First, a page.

Know About Myeloma, Symptoms And Treatment

by Nancy

Myeloma is a blood cancer that arises from plasma cells. These cells are a type of WBC (White Blood Cells) made in the bone marrow and are part of the immune system. All blood cells including red blood cells (RBCs) and white blood cells (WBCs) are formed in the spongy material found in the center of the long bones in the body. The plasma cells produce different types of antibodies to fight disease and infections.

Myeloma develops when the plasma cells become abnormal. These abnormal plasma cells multiply and spread within the bone marrow. These cells also produce a large number of single types of antibody, which does not have any function. Myeloma can develop in regions where plasma cells are present. So, it can be found in regions where there is bone marrow. Since it can be present in more than one place in the body, it is often called as multiple myeloma.

Symptoms of Myeloma

In the early stage, myeloma may not show any kind of symptoms, but as the disease progresses, it develops a wide range of problems. Blood and urine tests are done for the diagnosis of the disease. Following are the symptoms of myeloma:

Anemia symptom

Myeloma can affect the production of blood cells in the bone marrow. This may lead to a lack of RBCs. And anemia makes a person feel very tired, weak and breathless.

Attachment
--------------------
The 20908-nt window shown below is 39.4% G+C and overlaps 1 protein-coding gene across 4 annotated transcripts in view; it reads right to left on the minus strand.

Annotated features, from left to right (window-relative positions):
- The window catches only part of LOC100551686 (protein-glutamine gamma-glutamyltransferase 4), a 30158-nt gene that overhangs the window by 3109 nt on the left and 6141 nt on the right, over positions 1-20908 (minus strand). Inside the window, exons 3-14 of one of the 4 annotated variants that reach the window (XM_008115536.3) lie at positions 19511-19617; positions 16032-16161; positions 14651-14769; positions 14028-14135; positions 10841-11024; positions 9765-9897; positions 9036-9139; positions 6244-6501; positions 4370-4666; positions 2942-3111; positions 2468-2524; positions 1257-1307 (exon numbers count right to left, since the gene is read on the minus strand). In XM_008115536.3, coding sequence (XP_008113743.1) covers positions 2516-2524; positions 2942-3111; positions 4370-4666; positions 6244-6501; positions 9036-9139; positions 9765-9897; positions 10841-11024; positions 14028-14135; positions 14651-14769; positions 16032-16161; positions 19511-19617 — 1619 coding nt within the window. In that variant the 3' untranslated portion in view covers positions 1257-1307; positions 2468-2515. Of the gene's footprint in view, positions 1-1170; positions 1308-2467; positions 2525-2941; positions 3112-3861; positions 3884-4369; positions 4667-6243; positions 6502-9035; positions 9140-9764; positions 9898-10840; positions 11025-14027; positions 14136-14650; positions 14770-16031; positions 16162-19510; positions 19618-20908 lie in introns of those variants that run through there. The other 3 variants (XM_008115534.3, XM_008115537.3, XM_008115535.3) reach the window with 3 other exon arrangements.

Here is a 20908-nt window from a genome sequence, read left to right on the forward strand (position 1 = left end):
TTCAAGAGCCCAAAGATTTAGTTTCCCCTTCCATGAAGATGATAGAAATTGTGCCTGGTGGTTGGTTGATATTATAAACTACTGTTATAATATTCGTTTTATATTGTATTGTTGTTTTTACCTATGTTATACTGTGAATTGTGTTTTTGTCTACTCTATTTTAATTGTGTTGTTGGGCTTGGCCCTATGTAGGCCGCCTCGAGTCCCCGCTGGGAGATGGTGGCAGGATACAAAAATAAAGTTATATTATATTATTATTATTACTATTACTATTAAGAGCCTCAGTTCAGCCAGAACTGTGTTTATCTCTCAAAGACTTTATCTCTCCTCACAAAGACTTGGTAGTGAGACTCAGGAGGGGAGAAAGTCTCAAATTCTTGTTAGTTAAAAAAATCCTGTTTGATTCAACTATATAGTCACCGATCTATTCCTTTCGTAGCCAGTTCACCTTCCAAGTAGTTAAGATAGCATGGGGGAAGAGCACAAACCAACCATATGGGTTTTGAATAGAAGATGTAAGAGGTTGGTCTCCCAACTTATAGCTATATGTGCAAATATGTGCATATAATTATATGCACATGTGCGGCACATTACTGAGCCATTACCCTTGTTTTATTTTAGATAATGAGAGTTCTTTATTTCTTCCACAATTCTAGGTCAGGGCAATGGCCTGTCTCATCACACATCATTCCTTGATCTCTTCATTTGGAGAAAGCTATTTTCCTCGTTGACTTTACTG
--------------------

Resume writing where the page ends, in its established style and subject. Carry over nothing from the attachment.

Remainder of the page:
Repeated Infections symptom

People with myeloma are vulnerable to infection because the infection is directly associated with the immune system. The body’s natural defense against the infection weakens due to the production of the non-functional antibody.

Thickened blood

People with myeloma cause the blood to become thicker than the normal blood. This may be due to excess production of proteins that myeloma cells often produce.

Bone Pain symptom

Myeloma can use pain in the bone affected with myeloma. These bones may include the back, ribs, and hips. The pain is frequent and persistent and may become worse by movement.

Treatment of Myeloma

Treatment for myeloma can help control symptoms and improve quality of life. However, myeloma cannot be cured. The medicines for myeloma treatment include chemotherapy, a steroid medicine, and thalidomide.


Chemotherapy is done to kill myeloma cells. A number of treatments are combined to treat myeloma. These treatments are often taken in the form of pills.


Corticosteroids are often used to destroy myeloma cells in combination with chemotherapy. Steroids are taken by mouth after the meal.


Thalidomide can help kill myeloma cells. This is taken in the form of tablets every day, usually in the evening.

Stem Cell Transplant

Chemotherapy is used to destroy myeloma cells, but the high dose of chemotherapy also affects healthy bone marrow. That’s why stem cell treatment is given to allow bone-marrow to recover.

Besides, the treatments mentioned above, clinical trials and research are going on to find new treatments for myeloma. Besides, doctors are working out on how to improve the use of the existing treatment methods for effective results.